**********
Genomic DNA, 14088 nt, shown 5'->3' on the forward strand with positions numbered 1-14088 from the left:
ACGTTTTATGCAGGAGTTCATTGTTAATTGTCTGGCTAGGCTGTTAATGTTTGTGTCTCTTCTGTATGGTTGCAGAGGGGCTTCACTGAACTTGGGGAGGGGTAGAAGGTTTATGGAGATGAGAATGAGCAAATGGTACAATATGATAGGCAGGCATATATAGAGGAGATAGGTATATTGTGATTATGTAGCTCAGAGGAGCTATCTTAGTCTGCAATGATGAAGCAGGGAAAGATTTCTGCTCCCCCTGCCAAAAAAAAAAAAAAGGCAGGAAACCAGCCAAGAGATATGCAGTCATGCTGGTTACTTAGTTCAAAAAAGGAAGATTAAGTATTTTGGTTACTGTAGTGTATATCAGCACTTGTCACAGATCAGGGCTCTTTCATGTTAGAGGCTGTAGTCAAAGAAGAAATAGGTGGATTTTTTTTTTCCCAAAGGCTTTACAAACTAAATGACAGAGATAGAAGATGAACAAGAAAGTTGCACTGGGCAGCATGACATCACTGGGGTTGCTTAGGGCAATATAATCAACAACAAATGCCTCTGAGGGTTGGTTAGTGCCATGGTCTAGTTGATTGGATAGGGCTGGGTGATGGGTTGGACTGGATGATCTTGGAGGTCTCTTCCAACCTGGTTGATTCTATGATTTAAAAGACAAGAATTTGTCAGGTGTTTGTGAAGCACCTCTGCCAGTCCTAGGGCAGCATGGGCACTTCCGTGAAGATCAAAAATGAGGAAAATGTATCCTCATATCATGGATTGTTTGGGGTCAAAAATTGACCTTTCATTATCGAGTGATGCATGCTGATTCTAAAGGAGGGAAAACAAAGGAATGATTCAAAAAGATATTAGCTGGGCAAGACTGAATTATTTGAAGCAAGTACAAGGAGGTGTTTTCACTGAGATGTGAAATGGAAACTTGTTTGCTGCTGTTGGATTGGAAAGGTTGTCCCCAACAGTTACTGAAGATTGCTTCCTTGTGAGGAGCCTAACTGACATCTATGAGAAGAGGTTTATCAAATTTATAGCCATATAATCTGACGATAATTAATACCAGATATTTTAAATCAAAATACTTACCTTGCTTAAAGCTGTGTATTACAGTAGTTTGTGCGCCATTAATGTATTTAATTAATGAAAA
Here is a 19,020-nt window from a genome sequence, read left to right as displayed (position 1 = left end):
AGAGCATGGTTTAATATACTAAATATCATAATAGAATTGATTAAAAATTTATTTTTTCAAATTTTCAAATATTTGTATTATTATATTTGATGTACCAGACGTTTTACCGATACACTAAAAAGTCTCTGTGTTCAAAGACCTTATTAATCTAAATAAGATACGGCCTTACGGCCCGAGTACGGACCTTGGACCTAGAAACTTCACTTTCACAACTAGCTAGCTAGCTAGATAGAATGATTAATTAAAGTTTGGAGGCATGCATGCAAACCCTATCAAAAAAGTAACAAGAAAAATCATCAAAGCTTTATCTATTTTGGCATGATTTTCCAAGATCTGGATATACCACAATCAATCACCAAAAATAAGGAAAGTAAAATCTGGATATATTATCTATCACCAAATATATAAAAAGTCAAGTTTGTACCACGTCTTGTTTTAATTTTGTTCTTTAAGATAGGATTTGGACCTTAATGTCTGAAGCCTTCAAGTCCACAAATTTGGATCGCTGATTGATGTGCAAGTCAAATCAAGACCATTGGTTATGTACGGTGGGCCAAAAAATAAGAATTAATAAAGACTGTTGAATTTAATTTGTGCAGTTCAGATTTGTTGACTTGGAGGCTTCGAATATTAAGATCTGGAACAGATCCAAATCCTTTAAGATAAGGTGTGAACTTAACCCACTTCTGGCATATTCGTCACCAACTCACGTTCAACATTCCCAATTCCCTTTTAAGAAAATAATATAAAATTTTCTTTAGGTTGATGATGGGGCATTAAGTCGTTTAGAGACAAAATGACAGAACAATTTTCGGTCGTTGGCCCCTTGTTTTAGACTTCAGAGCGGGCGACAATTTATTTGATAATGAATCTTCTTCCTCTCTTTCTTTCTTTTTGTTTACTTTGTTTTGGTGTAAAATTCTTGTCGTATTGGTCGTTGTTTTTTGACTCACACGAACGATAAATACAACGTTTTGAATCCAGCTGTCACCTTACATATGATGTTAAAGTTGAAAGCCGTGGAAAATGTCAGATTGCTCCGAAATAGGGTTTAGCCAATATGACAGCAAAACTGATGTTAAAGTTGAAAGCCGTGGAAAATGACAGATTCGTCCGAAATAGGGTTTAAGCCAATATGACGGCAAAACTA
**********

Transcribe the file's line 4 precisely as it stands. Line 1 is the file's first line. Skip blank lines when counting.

AGAGCATGGTTTAATATACTAAATATCATAATAGAATTGATTAAAAATTTATTTTTTCAAATTTTCAAATATTTGTATTATTATATTTGATGTACCAGACGTTTTACCGATACACTAAAAAGTCTCTGTGTTCAAAGACCTTATTAATCTAAATAAGATACGGCCTTACGGCCCGAGTACGGACCTTGGACCTAGAAACTTCACTTTCACAACTAGCTAGCTAGCTAGATAGAATGATTAATTAAAGTTTGGAGGCATGCATGCAAACCCTATCAAAAAAGTAACAAGAAAAATCATCAAAGCTTTATCTATTTTGGCATGATTTTCCAAGATCTGGATATACCACAATCAATCACCAAAAATAAGGAAAGTAAAATCTGGATATATTATCTATCACCAAATATATAAAAAGTCAAGTTTGTACCACGTCTTGTTTTAATTTTGTTCTTTAAGATAGGATTTGGACCTTAATGTCTGAAGCCTTCAAGTCCACAAATTTGGATCGCTGATTGATGTGCAAGTCAAATCAAGACCATTGGTTATGTACGGTGGGCCAAAAAATAAGAATTAATAAAGACTGTTGAATTTAATTTGTGCAGTTCAGATTTGTTGACTTGGAGGCTTCGAATATTAAGATCTGGAACAGATCCAAATCCTTTAAGATAAGGTGTGAACTTAACCCACTTCTGGCATATTCGTCACCAACTCACGTTCAACATTCCCAATTCCCTTTTAAGAAAATAATATAAAATTTTCTTTAGGTTGATGATGGGGCATTAAGTCGTTTAGAGACAAAATGACAGAACAATTTTCGGTCGTTGGCCCCTTGTTTTAGACTTCAGAGCGGGCGACAATTTATTTGATAATGAATCTTCTTCCTCTCTTTCTTTCTTTTTGTTTACTTTGTTTTGGTGTAAAATTCTTGTCGTATTGGTCGTTGTTTTTTGACTCACACGAACGATAAATACAACGTTTTGAATCCAGCTGTCACCTTACATATGATGTTAAAGTTGAAAGCCGTGGAAAATGTCAGATTGCTCCGAAATAGGGTTTAGCCAATATGACAGCAAAACTGATGTTAAAGTTGAAAGCCGTGGAAAATGACAGATTCGTCCGAAATAGGGTTTAAGCCAATATGACGGCAAAACTA